I remember when I fell in love with my church. It must have been fourth or fifth grade when my school and church were invaded by a roving band of brothers. We heard it for weeks, “The Francisicans are coming, they’re building a college on our land and taking over our parish”. It sounded a little like science fiction to my young mind, so it meant very little at the time.
Then they came and the whole place changed. Suddenly there were men in brown robes and funny shoes walking all over our campus, often joining in on kickball games or friendship bracelet circles.
In church they walked off the altar and into the congregation to preach. They said things that seemed to make sense, even to my young mind. They spoke to us kids as people, not over our heads like we didn’t matter or down to us like we were too simple to understand something as complex as faith. They made mass accessible, and spoke of God as if He was someone we’d want to know. This was all new for me and I suspect many of my peers.
As I grew, these friars joined me on youth retreats and made confession less scary and prayer relevant. They didn’ preach about the evils of teenage life and warn us about sin. Instead, they taught us about self-worth, and making choices to honor ourselves and maintain the dignity of our souls.
They came to youth group beach weeks and said mass on rental house floors and served communion on sailboat plates. They taught me that Jesus was everywhere, The Holy Spirit wasn’t terribly formal, and God loved you just for showing up.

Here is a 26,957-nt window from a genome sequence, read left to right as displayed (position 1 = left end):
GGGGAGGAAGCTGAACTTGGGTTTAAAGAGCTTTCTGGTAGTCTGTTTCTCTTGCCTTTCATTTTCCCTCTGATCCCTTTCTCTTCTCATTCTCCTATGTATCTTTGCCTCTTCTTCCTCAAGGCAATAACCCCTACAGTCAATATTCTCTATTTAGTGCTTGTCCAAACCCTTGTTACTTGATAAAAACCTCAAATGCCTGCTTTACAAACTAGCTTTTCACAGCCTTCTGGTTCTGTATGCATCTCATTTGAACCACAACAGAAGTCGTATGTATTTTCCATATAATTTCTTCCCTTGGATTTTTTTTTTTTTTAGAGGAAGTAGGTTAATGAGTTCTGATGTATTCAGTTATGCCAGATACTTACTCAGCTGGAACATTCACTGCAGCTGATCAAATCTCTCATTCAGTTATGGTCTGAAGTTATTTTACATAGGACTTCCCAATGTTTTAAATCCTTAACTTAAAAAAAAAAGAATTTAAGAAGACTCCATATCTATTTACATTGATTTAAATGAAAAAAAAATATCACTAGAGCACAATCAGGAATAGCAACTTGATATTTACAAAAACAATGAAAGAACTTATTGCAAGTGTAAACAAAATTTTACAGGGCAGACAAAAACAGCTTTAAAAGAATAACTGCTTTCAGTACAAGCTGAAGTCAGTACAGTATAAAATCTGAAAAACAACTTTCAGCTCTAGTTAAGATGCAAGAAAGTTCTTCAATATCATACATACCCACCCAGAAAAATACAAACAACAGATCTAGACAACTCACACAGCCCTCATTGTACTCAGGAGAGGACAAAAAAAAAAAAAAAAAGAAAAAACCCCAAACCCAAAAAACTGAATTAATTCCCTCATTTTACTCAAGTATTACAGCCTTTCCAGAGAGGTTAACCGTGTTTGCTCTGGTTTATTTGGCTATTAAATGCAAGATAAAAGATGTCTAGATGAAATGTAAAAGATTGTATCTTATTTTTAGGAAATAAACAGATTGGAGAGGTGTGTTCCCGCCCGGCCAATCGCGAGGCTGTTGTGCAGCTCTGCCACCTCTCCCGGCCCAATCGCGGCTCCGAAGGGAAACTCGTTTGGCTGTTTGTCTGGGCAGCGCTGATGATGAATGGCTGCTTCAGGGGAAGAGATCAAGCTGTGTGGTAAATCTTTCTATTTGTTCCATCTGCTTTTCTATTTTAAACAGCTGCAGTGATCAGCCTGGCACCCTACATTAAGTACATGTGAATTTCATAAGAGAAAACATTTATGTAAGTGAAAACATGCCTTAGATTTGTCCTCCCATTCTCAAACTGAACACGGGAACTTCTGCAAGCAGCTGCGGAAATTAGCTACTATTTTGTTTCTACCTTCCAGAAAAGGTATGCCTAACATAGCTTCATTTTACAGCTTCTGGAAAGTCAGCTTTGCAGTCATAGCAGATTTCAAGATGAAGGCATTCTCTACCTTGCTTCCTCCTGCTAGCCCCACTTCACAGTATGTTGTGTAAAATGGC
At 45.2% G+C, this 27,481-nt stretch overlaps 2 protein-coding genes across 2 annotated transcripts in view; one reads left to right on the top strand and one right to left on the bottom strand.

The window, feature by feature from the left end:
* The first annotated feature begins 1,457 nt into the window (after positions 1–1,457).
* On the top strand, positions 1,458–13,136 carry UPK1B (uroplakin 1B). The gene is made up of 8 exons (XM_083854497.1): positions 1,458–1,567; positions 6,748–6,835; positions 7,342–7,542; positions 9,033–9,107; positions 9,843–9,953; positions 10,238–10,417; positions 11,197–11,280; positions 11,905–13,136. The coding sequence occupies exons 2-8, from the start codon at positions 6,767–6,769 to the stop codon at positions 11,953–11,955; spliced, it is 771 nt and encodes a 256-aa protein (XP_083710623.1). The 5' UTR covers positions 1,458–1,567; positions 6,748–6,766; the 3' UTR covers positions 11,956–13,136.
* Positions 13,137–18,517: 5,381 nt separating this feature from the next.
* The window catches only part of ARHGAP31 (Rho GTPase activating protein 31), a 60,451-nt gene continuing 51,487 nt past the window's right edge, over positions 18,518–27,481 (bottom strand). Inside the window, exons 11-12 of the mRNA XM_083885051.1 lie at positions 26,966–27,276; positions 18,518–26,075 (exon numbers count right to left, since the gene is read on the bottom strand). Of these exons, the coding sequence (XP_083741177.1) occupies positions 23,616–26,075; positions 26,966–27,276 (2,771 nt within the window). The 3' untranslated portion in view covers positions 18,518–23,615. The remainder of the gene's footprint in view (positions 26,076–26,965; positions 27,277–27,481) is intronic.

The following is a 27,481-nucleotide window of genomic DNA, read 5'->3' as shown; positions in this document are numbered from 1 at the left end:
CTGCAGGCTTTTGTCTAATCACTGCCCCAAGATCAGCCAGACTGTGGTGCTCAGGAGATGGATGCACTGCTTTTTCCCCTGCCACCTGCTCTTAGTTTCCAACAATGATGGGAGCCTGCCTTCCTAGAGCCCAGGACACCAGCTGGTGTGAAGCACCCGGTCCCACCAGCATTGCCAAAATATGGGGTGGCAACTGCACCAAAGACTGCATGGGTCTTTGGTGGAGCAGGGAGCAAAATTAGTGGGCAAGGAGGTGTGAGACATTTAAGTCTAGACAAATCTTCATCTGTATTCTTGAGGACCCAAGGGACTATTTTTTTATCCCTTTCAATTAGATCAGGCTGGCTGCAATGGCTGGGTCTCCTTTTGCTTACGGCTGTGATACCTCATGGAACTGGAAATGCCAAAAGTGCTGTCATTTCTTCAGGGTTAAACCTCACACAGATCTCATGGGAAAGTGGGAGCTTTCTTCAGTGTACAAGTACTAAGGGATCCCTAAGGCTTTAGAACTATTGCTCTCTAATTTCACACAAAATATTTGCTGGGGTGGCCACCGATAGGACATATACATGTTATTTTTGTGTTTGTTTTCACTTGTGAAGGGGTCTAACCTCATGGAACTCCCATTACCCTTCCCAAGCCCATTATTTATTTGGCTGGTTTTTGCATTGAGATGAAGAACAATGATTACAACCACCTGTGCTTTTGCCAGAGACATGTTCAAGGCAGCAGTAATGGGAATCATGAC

As an adult I bounced around from church to church trying to replicate the feelings of my youth. I’d all but given up when I heard a sermon by a priest at my current church. He is a visiting priest who spends much of his time working at a local college and joins us on Sunday to help with Mass. Week after week, as I struggled with whether to even stay a Catholic, I’d show up on Sunday and he would speak to my heart, like those Friars did so many years ago. I thought maybe God was teaching me that these messages can come from any man of the cloth, not just Franciscans.
Then, one morning I spotted it. Peaking out from under his Sunday vestments, an inch of brown robe. Sure enough, after his name on the bulletin, those three magic letters I’d searched for, OFM. It’s as if, in that moment, I heard Him in my ear, “stick around Cris, you may think you’ve seen it all but I may still have a few tricks up my sleeve.”
Two weeks ago I watched my kids begin to fall in love with their church. This time the man’s robe is standard black, not the brown I’ve grown to love. He doesn’t have any magic letters after his name but he speaks to kids like they matter. He taught them to genuflect and pray the Rosary and adore the Blessed Sacrament. He took time to be still, and he made time to laugh, all in God’s House. They high-five him at every turn and they all wanted him to know their name.
They bought everything he was selling, from the high-fives to the rosaries they carried around in their pockets every day. A few weeks ago, I watched my children fall in love with their church, and it didn’t take a single brown robe or funny shoe to do it.
I guess the messages can come from anyone as long as they take time for the children. Maybe I will just stick around.
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